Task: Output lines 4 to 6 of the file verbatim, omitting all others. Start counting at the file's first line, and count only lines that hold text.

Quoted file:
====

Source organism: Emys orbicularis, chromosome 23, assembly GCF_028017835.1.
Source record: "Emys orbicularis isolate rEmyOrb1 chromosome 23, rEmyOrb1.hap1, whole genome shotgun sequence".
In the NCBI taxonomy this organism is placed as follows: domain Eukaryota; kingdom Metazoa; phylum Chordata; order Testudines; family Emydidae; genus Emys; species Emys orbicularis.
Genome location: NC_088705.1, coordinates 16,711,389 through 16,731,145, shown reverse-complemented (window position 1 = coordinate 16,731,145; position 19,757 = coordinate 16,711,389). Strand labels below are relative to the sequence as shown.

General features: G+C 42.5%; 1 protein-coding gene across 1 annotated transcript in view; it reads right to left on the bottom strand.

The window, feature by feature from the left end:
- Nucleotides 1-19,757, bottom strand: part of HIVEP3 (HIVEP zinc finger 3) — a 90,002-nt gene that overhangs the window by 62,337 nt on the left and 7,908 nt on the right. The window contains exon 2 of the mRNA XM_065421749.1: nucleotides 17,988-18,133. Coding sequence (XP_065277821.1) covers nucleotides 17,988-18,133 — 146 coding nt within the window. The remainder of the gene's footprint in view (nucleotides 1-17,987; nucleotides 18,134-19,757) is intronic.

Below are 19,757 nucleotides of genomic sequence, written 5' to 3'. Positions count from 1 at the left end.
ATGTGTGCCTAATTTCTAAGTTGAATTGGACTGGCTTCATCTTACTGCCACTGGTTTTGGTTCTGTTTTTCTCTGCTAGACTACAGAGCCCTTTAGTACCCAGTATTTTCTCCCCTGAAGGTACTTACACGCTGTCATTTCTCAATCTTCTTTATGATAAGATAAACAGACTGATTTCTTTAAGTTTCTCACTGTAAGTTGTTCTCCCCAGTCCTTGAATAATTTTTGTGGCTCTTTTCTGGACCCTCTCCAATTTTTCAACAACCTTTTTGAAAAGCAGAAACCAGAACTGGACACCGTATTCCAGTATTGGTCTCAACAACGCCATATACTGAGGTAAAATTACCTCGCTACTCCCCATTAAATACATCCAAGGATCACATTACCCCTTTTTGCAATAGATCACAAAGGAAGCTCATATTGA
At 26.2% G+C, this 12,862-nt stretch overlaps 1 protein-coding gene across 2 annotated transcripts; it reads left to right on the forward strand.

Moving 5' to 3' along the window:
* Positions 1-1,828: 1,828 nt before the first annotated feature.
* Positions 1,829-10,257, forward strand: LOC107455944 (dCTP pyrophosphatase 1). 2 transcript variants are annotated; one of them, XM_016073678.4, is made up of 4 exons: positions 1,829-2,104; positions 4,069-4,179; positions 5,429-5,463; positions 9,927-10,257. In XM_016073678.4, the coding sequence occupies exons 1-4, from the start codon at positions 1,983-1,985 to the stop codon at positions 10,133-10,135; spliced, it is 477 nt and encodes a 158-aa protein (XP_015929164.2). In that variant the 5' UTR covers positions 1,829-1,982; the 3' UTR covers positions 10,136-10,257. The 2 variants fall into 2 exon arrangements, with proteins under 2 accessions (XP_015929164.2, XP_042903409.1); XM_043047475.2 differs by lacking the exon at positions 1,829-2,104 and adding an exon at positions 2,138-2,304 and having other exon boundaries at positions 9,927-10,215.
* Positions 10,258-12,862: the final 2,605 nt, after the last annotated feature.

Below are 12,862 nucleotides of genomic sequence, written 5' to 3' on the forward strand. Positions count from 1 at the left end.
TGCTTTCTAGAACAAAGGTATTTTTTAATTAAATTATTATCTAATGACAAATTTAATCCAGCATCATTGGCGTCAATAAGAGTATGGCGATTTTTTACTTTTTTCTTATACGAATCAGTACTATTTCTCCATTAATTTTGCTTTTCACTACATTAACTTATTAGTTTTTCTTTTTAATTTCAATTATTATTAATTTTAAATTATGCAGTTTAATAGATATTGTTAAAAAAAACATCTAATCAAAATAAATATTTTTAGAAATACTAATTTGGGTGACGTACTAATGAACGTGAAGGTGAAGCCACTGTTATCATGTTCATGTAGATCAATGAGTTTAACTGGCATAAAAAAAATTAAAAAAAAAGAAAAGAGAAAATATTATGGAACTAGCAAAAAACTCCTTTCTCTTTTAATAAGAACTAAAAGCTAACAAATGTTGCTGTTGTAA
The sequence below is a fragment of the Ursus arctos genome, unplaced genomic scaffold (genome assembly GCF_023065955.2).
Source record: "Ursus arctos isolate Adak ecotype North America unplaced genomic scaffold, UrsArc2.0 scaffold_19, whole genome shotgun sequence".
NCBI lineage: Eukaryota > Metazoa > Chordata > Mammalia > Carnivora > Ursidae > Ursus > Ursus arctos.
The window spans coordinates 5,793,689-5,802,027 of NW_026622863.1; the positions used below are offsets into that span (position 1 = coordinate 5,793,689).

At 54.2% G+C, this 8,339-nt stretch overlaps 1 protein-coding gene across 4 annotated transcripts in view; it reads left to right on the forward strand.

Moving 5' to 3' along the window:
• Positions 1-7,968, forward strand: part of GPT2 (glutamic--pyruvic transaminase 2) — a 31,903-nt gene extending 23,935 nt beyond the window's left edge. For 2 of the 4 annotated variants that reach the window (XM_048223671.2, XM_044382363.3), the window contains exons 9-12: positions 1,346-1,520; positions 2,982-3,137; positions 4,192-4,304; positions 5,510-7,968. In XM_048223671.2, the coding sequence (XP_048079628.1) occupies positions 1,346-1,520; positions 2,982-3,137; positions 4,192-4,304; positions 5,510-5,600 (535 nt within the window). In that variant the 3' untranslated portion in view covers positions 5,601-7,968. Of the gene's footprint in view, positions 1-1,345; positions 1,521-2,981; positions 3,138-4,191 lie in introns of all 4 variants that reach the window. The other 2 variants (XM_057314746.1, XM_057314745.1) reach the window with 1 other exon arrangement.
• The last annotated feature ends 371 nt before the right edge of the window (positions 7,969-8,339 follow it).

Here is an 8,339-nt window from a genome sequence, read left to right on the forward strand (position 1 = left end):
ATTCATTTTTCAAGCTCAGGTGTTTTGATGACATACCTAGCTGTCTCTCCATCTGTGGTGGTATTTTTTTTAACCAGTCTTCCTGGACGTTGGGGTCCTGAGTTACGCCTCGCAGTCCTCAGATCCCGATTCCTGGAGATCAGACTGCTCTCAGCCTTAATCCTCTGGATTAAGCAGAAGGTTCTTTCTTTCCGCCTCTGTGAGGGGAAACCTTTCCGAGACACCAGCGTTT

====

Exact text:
Genome location: NC_088705.1, coordinates 16,711,389 through 16,731,145, shown reverse-complemented (window position 1 = coordinate 16,731,145; position 19,757 = coordinate 16,711,389). Strand labels below are relative to the sequence as shown.

General features: G+C 42.5%; 1 protein-coding gene across 1 annotated transcript in view; it reads right to left on the bottom strand.

The window, feature by feature from the left end: